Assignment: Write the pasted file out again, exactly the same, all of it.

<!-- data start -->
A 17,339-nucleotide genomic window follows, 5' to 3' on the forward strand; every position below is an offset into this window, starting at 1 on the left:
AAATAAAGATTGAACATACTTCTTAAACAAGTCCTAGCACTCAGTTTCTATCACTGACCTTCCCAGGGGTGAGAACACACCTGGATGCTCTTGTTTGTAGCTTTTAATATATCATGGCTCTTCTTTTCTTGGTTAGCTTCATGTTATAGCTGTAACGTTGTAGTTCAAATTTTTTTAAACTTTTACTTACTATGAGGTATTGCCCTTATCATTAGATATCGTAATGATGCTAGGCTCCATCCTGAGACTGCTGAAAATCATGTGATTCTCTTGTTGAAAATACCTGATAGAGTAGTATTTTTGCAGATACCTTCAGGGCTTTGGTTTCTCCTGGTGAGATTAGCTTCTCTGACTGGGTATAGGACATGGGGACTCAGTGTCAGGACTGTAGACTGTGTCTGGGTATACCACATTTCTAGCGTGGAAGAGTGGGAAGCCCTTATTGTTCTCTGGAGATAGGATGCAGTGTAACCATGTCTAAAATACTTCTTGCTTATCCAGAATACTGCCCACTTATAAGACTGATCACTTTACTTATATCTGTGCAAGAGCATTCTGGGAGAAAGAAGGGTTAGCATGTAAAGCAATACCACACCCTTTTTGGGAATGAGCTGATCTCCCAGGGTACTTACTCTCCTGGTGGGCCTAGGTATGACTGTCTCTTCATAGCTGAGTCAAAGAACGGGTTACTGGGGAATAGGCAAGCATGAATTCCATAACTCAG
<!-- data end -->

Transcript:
A 17,339-nucleotide genomic window follows, 5' to 3' on the forward strand; every position below is an offset into this window, starting at 1 on the left:
AAATAAAGATTGAACATACTTCTTAAACAAGTCCTAGCACTCAGTTTCTATCACTGACCTTCCCAGGGGTGAGAACACACCTGGATGCTCTTGTTTGTAGCTTTTAATATATCATGGCTCTTCTTTTCTTGGTTAGCTTCATGTTATAGCTGTAACGTTGTAGTTCAAATTTTTTTAAACTTTTACTTACTATGAGGTATTGCCCTTATCATTAGATATCGTAATGATGCTAGGCTCCATCCTGAGACTGCTGAAAATCATGTGATTCTCTTGTTGAAAATACCTGATAGAGTAGTATTTTTGCAGATACCTTCAGGGCTTTGGTTTCTCCTGGTGAGATTAGCTTCTCTGACTGGGTATAGGACATGGGGACTCAGTGTCAGGACTGTAGACTGTGTCTGGGTATACCACATTTCTAGCGTGGAAGAGTGGGAAGCCCTTATTGTTCTCTGGAGATAGGATGCAGTGTAACCATGTCTAAAATACTTCTTGCTTATCCAGAATACTGCCCACTTATAAGACTGATCACTTTACTTATATCTGTGCAAGAGCATTCTGGGAGAAAGAAGGGTTAGCATGTAAAGCAATACCACACCCTTTTTGGGAATGAGCTGATCTCCCAGGGTACTTACTCTCCTGGTGGGCCTAGGTATGACTGTCTCTTCATAGCTGAGTCAAAGAACGGGTTACTGGGGAATAGGCAAGCATGAATTCCATAACTCAG